• In the case of tubing, the end coverings should be kept in place until the product is used. This protects the ends from chipping and keeps out dirt and moisture that may compromise the purity and performance of the tubing

 

Surface Cleanliness

  • Contamination in almost any form is detrimental
  • Alkaline solutions, salts or vapors are particularly deleterious
  • Handling with bare hands deposits sufficient alkali from perspiration to leave clearly defined fingerprints upon devitrification
  • Drops of water allowed to stand on the surface will collect enough contamination from the air to promote devitrified spots and watermarks.
  • Surface contamination promotes nucleation of the cristobalite

 

Rotation Procedures For Fused Quartz Furnace Tubes

The following procedure has been used to create an even layer of crystobalite on diffusion tubes in order to increase resistance to devitrification.

  • Place tube in furnace at 1200°C, and rotate it 90° every two hours for the first 30 hours
  • If the working schedule does not permit adherence to this procedure, place the tube in a furnace at 1200°C and rotate it 90° every two hours for the first 8 hours, then reset the furnace to operating temperature.
  • This procedure helps minimize sag at high temperature to increase the lifetime of the diffusion tube, assuming sufficient mechanical support is designed into the furnace.  

 

Solarization

  • Fused quartz made from natural raw material solarizes or discolors upon prolonged irradiation by high energy radiation (such as short UV, X-rays, gamma rays and neutrons)
  • Resistance to this type of solarization increases with the purity of fused quartz
  • Synthetic fused silica is highly resistant to solarization
  • Solarization in fused quartz can be thermally bleached by heating it to high temperatures

 

Dissociation

  • Heating fused quartz to elevated temperatures (ca. 2000°C) causes the SiO2 to undergo dissociation or sublimation.
  • This is generally considered to be: SiO2 -> SiO + ½ O2.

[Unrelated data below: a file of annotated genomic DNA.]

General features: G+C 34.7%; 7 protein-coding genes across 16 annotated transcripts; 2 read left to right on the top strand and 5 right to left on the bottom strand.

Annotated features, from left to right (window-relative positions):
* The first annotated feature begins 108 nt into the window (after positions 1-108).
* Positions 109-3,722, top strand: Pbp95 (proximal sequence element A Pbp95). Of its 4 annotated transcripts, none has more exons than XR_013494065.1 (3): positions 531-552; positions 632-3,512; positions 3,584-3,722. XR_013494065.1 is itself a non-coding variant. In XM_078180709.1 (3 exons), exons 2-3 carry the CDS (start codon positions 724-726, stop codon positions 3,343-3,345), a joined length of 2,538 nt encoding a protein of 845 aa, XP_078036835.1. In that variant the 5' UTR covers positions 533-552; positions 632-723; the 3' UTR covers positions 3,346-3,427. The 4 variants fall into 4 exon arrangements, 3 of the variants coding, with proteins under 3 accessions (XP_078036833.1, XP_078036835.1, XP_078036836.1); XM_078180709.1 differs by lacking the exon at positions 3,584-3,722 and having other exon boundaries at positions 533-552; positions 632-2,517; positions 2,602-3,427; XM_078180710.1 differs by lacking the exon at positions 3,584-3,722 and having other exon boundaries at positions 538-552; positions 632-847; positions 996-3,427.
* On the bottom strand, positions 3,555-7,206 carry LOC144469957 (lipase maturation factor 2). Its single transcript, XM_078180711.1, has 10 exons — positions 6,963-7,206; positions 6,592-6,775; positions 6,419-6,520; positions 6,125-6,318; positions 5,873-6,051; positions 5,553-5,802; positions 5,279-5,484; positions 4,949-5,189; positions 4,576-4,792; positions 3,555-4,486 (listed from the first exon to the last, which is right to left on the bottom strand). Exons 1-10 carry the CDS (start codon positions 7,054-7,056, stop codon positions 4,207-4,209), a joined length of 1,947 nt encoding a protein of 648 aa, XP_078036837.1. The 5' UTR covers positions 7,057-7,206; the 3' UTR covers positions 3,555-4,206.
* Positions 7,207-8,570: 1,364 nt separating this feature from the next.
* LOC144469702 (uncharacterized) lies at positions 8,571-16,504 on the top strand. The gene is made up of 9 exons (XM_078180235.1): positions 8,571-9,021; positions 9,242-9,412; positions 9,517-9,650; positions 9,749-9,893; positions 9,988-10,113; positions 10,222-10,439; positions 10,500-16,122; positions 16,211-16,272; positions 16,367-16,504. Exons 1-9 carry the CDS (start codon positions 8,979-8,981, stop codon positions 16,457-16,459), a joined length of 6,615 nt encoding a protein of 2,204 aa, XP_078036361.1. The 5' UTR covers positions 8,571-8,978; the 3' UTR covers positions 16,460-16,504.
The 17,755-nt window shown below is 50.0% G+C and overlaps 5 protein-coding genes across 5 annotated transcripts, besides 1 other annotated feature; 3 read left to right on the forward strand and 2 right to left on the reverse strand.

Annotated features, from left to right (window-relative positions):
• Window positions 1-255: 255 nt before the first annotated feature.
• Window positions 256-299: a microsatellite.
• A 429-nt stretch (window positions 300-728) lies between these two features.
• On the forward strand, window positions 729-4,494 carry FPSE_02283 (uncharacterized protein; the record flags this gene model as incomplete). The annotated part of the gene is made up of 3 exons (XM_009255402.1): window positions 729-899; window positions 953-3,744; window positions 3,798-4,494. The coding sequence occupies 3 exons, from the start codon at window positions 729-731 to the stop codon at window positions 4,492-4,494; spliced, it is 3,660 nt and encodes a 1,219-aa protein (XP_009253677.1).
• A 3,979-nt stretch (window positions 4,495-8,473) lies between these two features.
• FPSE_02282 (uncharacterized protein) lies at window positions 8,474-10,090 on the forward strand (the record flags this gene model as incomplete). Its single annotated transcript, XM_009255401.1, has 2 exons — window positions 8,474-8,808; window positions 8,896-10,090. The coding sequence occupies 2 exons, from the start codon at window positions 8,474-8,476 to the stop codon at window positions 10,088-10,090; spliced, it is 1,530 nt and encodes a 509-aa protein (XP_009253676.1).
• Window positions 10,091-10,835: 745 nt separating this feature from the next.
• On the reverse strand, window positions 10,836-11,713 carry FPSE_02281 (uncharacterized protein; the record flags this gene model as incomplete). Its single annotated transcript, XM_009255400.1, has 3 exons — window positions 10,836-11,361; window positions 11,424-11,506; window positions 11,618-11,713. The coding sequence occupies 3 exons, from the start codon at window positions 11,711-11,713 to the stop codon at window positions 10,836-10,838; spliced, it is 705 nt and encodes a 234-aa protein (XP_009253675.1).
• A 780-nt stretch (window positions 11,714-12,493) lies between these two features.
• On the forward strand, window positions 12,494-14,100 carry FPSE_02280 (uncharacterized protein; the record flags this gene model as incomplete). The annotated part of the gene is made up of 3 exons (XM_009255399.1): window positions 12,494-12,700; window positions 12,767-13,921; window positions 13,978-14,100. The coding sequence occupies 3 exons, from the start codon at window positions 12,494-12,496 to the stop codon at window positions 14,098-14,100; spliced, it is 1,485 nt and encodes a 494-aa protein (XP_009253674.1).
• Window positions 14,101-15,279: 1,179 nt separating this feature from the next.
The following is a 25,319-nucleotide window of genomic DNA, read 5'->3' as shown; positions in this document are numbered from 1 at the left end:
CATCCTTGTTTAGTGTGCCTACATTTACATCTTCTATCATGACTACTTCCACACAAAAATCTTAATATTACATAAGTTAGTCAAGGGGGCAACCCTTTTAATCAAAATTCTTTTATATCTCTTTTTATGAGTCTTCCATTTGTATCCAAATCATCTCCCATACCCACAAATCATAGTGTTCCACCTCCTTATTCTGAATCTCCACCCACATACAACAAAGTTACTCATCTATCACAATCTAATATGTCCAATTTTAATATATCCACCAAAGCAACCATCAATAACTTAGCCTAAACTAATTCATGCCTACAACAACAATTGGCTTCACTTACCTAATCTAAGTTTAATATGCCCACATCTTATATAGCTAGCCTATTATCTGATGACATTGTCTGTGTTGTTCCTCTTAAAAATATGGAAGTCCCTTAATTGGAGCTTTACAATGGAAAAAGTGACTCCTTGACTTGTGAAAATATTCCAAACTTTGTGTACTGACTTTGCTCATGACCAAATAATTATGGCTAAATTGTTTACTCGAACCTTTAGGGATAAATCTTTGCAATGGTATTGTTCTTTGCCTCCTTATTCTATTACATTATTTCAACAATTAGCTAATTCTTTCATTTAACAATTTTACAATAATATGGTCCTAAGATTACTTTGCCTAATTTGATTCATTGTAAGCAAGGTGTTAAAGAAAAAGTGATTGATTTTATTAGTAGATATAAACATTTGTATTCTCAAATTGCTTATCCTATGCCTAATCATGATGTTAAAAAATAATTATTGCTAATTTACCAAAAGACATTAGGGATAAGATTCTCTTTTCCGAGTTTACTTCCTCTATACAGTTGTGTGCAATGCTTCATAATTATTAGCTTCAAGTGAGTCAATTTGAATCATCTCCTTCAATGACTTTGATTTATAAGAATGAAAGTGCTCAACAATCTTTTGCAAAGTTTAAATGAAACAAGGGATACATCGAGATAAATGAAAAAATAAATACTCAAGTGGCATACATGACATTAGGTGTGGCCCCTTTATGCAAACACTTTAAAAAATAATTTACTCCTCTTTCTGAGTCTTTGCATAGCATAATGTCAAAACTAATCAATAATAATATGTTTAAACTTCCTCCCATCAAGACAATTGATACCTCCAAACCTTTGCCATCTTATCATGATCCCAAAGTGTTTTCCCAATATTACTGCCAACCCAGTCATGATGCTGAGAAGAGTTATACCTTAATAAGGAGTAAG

• When flame-working fused quartz, there is a band of haze or smoke which forms just outside the intensely heated region. The haze presumably forms because the SiO recombines with oxygen from the air (and perhaps water) and condenses as extremely small particles of amorphous SiO2
  • Haze can be removed from the surface by heating gently in the oxy-hydrogen flame.
  • The dissociation is greatly enhanced when the heating of fused quartz is carried out in reducing conditions.  For example, the proximity or contact with graphite during heating will cause rapid dissociation of the SiO2.

 

Viscosity

Viscosity is the measure of the resistance to flow of a material when exposed to shear stress.  Since the range in “flowability” is extremely wide, the viscosity scale is generally expressed logarithmically.  Common glass terms for expressing viscosity include strain point, annealing point, and softening point, which are defined as:

Strain Point: The temperature at which the internal stress is substantially relieved in four hours.  This corresponds to a viscosity of 1014.5 poise, where poise = dynes/cm2sec.

 Annealing Point: The temperature at which the internal stress is substantially relieved in 15 minutes, a viscosity of 1013.2 poise.

Softening Point: The temperature at which glass will deform under its own weight, a viscosity of approximately 107.6 poise.  The softening point of fused quartz has been variously reported from 1500°C to 1670°C, resulting from differing conditions of measurement.